Alzheimer’s disease (AD) is a devastating neurodegenerative dementia exhibiting abnormal protein aggregations of amyloid β and tau proteins in the brain. Although its detailed molecular mechanism remains unclear, accumulating evidences have suggested that autophagy is impaired in AD patients. Autophagy is a fundamental degradation process to clear unnecessary and even pathological substances in the cells, functioning a key cellular process for homeostasis. Recent attempts employing metal chelators such as clioquinol for the treatment of AD have been made because Aβ and tau protein can bind to metal ions such as copper and zinc and their contents are known to be abnormal in AD. By chelating these metals with chelators, protein aggregates can be dissolved resulting in the clearance of aggregated proteins. Recent studies, however, have suggested that clioquinol can induce autophagy and can cause autophagy-related cell death depending on its concentration. Therefore, we should be very careful for its concentration in vivo when it is used for the treatment of AD.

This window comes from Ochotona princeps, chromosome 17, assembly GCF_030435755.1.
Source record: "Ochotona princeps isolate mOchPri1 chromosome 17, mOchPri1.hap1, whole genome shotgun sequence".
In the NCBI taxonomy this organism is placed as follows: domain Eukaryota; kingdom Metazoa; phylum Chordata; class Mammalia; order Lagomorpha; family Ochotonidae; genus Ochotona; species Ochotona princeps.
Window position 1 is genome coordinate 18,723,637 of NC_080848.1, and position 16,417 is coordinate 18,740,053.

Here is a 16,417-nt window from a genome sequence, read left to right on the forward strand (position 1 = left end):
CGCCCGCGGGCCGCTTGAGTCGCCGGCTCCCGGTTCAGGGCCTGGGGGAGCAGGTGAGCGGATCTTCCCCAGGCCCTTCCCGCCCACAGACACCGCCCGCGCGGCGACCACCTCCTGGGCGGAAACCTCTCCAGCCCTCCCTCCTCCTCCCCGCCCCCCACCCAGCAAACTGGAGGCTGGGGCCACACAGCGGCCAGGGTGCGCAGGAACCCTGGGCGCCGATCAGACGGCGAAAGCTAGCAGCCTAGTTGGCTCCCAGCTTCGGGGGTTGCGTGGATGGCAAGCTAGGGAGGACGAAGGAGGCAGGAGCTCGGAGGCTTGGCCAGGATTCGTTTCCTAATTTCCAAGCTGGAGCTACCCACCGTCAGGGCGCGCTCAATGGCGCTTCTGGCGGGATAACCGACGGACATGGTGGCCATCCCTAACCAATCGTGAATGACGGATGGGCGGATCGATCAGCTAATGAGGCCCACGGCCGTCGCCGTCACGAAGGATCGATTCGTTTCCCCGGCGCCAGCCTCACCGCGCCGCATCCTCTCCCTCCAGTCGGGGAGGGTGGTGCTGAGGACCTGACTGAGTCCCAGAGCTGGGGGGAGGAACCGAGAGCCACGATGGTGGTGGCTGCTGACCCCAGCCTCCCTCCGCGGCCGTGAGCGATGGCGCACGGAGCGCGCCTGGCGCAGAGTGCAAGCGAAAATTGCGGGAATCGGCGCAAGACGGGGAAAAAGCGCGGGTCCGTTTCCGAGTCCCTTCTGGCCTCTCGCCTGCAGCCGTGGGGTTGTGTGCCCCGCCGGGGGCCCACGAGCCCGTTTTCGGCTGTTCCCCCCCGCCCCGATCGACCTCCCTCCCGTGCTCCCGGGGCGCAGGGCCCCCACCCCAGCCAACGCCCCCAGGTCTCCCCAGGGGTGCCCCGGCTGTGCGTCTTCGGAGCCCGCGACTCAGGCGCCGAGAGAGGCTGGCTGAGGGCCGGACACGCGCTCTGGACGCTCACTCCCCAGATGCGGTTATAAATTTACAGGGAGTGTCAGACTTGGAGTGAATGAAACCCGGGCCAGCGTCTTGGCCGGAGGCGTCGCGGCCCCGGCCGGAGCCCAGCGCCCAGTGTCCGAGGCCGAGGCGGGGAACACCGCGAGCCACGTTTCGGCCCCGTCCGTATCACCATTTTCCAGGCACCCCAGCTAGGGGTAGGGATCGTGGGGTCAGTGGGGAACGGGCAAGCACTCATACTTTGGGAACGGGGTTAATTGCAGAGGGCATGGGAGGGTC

|Title of host publication||Autophagy Dysfunction in Alzheimer's Disease and Dementia|
|Number of pages||13|
|Publication status||Published - 01-01-2022|
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